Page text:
If you want to be a digital enterprise, increasing tech stack complexity means increasing vendor complexity—with all its associated headaches, and opportunities.

Team composition and organizational structures need to change

As tech stack complexity grows, organizing your teams based on technology layers becomes less and less effective. In the early Internet era of only a few tech layers—business logic, database, middleware, presentation layer—teams organized around technology layers weren’t pretty, but they worked to some degree. Today, those degrees are shrinking to zero. The wide diversity of skills required to build today’s applications means collaborative teamwork, not dysfunctional silos. There are fewer and fewer instances in which one or two people have all the requisite skills to design, build, and deploy an application. Furthermore, as team sizes get larger to acquire the skills required, diverse teams have to collaborate more closely to be successful.

In the past, operating cost and complexity encouraged companies to create technical silos such as developers, QA, and operations; but Cloud and a focus on DevOps culture give us the ability to provision machines automatically and deliver new product features daily. These capabilities give us a new architectural opportunity. Rather than partition your architecture in technical layers, teams increasingly organize around domain concepts like Customer or Order, encapsulating the technical layers within a service. This trend towards domain (or product) organizations rather than technical layer organizations is accelerating as companies go digital. If companies continue to organize along technical silo lines, the number of siloed functions with their necessary interactions will increase dramatically causing more severe integration problems.

Collaborative teams become an absolute necessity

As teams become more complex, collaboration becomes more critical. As noted above, today’s teams require a wider range of skills, from pure tech stack layer expertise through to operations, product design and product management. This diversity makes it both harder to collaborate effectively and more necessary. One of the benefits of the agile and lean movements has been to encourage the empowered, collaborative, cross-functional teams.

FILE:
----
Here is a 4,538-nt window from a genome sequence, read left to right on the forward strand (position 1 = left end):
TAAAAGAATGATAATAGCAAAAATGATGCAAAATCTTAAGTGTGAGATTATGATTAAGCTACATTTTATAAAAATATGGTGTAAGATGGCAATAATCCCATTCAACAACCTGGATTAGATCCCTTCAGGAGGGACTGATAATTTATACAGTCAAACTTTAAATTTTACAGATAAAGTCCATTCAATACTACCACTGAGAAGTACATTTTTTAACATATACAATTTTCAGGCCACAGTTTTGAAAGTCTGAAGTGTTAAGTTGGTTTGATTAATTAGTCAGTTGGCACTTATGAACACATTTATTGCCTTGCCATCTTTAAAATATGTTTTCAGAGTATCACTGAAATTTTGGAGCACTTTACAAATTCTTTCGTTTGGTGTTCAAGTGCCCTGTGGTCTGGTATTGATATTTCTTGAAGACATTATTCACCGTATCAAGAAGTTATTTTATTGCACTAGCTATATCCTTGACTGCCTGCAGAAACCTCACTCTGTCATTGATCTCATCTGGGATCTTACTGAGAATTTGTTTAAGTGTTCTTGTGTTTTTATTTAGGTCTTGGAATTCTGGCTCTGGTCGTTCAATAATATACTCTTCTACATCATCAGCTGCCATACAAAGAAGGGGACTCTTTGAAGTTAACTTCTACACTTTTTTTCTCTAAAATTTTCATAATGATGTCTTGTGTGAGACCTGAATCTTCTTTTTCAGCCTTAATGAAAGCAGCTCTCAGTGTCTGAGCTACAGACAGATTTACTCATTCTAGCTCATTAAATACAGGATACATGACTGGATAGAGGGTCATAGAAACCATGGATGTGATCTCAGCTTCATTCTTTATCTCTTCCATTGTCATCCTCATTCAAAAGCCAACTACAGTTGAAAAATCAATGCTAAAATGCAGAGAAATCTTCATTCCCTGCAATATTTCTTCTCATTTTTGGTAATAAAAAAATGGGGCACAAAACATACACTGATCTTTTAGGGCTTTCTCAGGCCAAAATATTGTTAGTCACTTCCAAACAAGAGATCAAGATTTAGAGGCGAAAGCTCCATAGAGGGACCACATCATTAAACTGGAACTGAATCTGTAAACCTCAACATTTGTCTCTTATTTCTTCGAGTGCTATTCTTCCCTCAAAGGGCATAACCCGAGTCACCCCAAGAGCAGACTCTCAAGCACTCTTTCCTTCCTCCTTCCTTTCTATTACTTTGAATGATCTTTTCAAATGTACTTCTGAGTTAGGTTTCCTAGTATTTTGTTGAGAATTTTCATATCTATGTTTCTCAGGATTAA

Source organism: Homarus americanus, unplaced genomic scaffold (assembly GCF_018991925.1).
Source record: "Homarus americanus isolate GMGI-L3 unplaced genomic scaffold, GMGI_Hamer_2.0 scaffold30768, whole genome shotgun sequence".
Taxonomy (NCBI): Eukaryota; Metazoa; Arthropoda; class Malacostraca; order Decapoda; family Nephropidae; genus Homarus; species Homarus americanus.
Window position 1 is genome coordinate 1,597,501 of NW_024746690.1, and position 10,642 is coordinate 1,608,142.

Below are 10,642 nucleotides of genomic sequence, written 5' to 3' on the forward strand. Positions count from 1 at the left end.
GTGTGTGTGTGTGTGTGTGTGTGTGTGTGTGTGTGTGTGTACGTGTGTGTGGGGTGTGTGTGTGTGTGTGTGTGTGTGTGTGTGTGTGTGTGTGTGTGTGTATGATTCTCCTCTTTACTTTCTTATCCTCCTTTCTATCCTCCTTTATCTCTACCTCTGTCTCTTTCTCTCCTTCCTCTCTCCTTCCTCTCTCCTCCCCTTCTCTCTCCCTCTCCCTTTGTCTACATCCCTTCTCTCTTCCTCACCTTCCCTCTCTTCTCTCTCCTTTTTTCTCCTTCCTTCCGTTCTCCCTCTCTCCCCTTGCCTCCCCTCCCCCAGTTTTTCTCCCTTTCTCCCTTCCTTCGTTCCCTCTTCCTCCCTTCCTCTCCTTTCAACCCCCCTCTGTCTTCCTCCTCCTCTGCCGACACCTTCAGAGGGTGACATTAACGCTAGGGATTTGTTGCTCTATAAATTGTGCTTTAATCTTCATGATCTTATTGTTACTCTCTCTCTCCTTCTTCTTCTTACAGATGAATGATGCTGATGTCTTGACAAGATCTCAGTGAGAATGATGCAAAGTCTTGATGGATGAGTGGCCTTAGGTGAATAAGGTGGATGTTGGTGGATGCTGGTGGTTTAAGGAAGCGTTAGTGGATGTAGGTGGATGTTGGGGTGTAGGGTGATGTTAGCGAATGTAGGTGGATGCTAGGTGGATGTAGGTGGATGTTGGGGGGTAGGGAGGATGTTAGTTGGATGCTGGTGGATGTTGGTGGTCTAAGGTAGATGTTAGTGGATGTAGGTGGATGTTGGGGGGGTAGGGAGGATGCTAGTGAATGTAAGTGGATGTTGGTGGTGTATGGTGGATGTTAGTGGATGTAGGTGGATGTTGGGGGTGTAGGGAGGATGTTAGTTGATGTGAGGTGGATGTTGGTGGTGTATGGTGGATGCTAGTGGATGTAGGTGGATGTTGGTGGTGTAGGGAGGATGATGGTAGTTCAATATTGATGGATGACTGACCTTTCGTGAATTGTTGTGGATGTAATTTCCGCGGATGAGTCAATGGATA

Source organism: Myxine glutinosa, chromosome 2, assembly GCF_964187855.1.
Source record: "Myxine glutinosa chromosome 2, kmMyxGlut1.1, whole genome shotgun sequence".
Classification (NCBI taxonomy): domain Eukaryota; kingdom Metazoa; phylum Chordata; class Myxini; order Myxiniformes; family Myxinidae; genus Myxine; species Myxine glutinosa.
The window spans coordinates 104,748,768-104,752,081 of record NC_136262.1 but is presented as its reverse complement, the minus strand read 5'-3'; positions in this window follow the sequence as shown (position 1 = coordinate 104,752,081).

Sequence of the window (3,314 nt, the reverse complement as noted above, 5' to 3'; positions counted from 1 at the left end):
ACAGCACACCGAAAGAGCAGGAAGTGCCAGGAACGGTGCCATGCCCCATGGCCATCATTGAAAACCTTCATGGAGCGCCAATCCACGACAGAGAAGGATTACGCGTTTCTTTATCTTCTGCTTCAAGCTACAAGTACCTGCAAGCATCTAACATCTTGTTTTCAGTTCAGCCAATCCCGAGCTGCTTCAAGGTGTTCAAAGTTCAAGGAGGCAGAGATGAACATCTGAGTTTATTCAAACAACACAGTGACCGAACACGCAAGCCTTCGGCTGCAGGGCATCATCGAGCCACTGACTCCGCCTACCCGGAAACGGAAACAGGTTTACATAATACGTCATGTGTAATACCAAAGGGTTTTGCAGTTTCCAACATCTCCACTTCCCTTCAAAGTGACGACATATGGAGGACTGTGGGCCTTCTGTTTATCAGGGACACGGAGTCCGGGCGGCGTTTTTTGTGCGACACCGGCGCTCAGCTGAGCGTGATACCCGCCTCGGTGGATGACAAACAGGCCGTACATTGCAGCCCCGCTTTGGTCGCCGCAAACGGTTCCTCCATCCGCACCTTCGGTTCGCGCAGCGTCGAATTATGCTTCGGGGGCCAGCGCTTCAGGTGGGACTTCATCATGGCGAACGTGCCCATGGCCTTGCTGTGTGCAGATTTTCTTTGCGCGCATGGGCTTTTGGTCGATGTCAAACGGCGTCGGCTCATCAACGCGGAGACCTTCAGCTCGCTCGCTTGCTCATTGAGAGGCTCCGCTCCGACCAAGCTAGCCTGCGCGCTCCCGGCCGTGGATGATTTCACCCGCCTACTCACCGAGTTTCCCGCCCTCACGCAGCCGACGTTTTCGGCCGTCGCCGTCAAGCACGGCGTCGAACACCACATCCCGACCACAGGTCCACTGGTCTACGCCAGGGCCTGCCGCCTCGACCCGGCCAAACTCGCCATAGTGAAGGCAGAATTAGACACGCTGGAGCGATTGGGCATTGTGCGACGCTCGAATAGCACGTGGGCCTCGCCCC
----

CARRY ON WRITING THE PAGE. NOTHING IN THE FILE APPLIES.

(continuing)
Building software delivery capabilities just got much more difficult

Engineering matters. More and more companies are realizing that their digital strategies remain fallow without world-class software delivery capabilities.

“As digital technologies relentlessly reshape competition, products and services increasingly depend on software for differentiation and performance. Despite the mission-critical nature of software, it gets surprisingly little attention in the C-suite. New research suggests, however, that companies pay a price when they undervalue the strategic importance of producing excellent software.” [“The perils of ignoring software development,” McKinsey Quarterly, 2015]

There are five key factors that impact an organization’s ability to build a world-class software delivery capability: breadth of skills, depth of skills, quick learning, innovation, and decision-making.
5 key factors to building a world-class software delivery organization

The breadth of skills required to build applications today has increased dramatically as tech stacks become more complex. To keep up, you may need to develop Internet of Things (IoT) skills as well as software delivery skills.

But not only has the breadth of skills increased, but the depth of skill required (advanced versus basic) has increased also. Cutting-edge applications require cutting-edge skills. Just as a 5.10 (difficulty level) rock climber doesn’t have a chance of ascending a 5.13 route, an average skilled software team has little chance of delivering a gnarly software application.

As we have seen with the tech stack’s rapid pace of change, the skills and knowledge required tomorrow will be different, meaning that not only do you need people who have today’s skills but people who can quickly acquire tomorrow’s.
 

In a long-quoted observation, a manager laments that he’s reluctant to send developers to training because he’s afraid they’ll leave for another company, and the reply is: “What if you don’t train them and they stay?”

On top of the technical skills themselves, individuals need to apply those skills in innovative ways. There needs to be a sense of adventure and exploration in your organizational culture.